|Classic Review: Carcass - Necroticism: Descanting the Insalubrious|
|Necroticism: Descanting the Insalubrious|
Label: Earache Records
Year released: 1991
Genre: Death Metal
Review online: September 12, 2007
Reviewed by: Lars Christiansen
for:Necroticism: Descanting the Insalubrious
Rated 4.38/5 (87.56%) (45 Votes)
Well from my review of Ulver's 'Nattens Madrigal' album being one of my favorite black metal albums ever, here we have one of my favorite (if not #1 favorite, though it usually changes on a weekly basis) death metal albums. You can say a lot of things about Carcass, but you can never accuse them of ever releasing two albums that sounded the same in their five full length lifespan. From their filthy medical dictionary grinding roots, to their part in the creation of melo-death (way before the city of Gothenburg became a by-word for an actual style of music I might add), and though somewhat to a lesser extent to their uber melody-laden swansong of… erm… 'Swansong', the main body of Walker, Steer and Owen innovated and inspired hundreds of musicians throughout the world.
In my eyes, this (their 3rd album) was their crowning glory - a perfect death metal album which bridged the gap between their charring brutality filled debut and sophomore releases to the super-polished melodic musicianship of 'Heartwork'. In the eyes of many, the thanks for this step forward would be given to the addition of Michael Amott to their ranks for this album (even if he did only add a couple of solos to this release, with all the rhythm work already done by Bill Steer), but to me it was one of those 'moment in time' things, where the planets were in alignment at the correct time of recording. Lyrically, the medical dictionary was dusted off for the final time covering such touching subjects as humans being turned into fertilizer, humans being used as pet food, humans parts being used as musical instruments, humans being turned into glue for glue sniffing - you get the idea. It was this tongue in cheek attitude that grabbed me when I first flicked through the booklet, adding the extra dimension when listening to the album - hell, they even named their solos with medical terms. This album also marked the final appearance of the dual Steer/Walker vocals, and what a sign off it was. Bill Steer's gurgling low growl works so well in combination with main man Jeff Walker's sneering throaty snarl (who was to take on full vocal duty from 'Heartwork' onwards), adding to the bloodthirsty pleasure. However the things that truly make this album what it is, is the chugging mid-paced riffwork and clinical (pun intended) drumwork. Slowing the pace from their grinding brutality a few notches really helped to open up the riffs, and the addition of blazing tuneful lead-work really showed the professionalism that was dying to get out in their nascent nose-to-the-grindstone days. The addition of each track opening with samples of doctors/forensics/pathologists discussing various nasty incidents merely adds to the permeating sterilizing feel of the album, the icing on the cake, if you will (or perhaps 'the suture in the wound' is a more fitting analogy here).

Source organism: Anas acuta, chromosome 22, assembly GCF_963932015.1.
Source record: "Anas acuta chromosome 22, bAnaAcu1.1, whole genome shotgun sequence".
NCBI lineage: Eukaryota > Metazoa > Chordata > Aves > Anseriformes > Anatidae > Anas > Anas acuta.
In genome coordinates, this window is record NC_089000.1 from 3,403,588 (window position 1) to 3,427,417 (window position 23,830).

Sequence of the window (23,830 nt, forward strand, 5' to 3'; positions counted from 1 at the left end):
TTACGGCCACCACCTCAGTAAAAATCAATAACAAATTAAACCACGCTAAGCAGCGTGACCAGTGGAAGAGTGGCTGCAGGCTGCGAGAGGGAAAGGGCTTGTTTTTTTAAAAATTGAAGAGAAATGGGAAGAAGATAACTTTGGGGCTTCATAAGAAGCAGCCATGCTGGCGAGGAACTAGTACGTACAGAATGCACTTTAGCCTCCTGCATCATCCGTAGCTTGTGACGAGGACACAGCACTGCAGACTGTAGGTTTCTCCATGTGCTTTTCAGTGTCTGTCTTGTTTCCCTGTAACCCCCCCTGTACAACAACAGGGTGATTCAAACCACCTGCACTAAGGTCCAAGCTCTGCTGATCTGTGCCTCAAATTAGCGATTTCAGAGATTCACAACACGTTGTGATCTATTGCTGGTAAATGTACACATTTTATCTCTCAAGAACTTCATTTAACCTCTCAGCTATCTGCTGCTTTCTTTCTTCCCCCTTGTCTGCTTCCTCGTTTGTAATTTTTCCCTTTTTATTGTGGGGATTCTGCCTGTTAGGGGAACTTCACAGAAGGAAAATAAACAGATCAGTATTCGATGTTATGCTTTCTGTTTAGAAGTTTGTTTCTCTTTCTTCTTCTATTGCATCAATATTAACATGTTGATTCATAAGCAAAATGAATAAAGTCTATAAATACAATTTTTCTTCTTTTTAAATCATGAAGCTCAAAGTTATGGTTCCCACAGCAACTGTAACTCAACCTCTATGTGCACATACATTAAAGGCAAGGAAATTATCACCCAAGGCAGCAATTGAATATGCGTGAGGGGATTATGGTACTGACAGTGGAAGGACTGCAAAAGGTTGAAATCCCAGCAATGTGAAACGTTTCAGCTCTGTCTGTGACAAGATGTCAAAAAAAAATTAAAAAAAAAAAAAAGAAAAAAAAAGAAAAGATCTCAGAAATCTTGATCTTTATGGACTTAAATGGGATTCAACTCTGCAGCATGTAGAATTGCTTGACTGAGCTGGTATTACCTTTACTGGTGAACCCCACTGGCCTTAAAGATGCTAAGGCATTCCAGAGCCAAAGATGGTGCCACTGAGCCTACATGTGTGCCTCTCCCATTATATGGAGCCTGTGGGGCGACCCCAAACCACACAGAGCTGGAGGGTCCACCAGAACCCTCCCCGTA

I could go on about this album for several pages; such is my love for it. However, all I wish to add to this review is that, if you don't own this album, or even worse if you haven't even heard it - you can't seriously call yourself a death metal fan. There's no room for excuses of the "Oh they're just another gore band, it's so childish yadda yadda yadda" nature that I've heard from a few. You couldn't be more wrong, it's that simple. Listen and learn from the daddies.
|Other related information on the site|
|Review: Heartwork (reviewed by Christopher Foley)|
Review: Surgical Steel (reviewed by Christopher Foley)
Review: Symphonies of Sickness (reviewed by Scott Murray)
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